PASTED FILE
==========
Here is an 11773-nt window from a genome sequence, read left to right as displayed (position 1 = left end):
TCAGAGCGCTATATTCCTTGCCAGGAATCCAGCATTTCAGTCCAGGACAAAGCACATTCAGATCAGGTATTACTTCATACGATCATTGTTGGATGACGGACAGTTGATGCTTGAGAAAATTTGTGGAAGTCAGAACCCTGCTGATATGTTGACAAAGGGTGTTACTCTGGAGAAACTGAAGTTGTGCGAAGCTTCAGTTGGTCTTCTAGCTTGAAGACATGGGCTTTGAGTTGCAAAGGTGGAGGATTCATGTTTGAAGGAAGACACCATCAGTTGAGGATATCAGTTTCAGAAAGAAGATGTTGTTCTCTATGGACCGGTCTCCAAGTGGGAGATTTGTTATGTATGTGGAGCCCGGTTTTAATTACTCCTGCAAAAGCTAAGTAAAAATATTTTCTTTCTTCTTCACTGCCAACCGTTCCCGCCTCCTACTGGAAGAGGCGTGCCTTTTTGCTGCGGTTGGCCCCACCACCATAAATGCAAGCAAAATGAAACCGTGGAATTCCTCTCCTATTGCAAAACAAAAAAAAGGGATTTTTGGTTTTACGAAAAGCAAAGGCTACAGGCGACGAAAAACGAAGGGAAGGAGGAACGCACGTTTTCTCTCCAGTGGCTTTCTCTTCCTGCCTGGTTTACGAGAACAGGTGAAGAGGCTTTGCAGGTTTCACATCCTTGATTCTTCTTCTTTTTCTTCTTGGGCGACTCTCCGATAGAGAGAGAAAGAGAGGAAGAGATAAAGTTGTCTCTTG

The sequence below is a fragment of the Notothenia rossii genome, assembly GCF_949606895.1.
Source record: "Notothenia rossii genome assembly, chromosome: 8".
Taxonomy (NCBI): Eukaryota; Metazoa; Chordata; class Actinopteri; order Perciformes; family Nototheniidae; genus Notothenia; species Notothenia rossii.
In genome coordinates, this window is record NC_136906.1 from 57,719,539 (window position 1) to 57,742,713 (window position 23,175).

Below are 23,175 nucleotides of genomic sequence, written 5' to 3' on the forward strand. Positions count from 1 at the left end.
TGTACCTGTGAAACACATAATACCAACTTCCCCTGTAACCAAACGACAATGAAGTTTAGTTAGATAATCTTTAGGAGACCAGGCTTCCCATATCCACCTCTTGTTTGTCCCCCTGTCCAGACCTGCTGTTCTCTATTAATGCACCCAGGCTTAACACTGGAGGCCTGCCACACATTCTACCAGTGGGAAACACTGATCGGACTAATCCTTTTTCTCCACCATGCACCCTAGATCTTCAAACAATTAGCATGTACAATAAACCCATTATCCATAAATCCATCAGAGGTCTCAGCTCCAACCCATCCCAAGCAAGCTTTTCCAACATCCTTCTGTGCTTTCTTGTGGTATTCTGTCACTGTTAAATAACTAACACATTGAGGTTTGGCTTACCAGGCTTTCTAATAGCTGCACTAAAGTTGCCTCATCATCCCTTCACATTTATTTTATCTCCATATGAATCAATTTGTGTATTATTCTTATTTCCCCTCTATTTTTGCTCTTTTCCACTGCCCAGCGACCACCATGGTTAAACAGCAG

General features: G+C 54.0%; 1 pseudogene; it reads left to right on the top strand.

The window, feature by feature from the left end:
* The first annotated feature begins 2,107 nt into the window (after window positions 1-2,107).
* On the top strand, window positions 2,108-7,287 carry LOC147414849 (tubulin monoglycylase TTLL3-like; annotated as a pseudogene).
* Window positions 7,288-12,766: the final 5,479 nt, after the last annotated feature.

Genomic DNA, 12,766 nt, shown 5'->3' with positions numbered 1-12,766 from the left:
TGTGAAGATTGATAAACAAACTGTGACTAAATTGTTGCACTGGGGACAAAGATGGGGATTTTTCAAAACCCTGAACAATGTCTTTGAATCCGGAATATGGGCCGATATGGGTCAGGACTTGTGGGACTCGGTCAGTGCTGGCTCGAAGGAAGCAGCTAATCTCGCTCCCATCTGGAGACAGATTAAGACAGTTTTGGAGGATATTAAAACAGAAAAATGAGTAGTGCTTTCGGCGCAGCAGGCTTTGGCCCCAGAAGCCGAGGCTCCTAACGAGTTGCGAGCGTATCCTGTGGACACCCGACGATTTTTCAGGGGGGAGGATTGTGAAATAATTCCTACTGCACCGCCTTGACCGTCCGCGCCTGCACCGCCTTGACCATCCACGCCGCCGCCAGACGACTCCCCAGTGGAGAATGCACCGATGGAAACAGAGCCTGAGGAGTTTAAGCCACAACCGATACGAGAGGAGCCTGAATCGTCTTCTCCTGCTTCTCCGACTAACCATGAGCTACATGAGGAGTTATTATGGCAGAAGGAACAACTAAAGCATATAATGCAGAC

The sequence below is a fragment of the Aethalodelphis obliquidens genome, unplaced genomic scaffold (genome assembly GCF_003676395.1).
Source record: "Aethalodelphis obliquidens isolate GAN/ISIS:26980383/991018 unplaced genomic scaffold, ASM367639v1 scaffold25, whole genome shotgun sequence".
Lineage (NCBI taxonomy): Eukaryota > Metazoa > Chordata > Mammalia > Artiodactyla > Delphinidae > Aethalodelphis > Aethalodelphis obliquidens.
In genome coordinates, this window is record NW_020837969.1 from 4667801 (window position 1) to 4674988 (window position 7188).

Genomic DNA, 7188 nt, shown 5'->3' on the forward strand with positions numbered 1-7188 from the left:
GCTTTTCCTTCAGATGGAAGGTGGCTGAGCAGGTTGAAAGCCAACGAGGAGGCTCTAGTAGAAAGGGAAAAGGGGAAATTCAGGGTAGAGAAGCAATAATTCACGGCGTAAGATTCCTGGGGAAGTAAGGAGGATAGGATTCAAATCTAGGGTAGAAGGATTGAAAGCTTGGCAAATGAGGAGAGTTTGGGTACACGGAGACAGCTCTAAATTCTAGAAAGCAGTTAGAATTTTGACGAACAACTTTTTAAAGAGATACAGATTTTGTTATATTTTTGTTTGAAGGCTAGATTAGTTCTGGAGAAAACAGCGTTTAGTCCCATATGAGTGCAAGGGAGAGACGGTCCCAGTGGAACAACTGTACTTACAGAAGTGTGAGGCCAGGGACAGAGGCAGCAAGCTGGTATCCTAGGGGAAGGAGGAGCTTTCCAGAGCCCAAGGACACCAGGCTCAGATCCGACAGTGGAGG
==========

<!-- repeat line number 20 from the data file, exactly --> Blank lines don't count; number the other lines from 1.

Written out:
Genomic DNA, 7188 nt, shown 5'->3' on the forward strand with positions numbered 1-7188 from the left: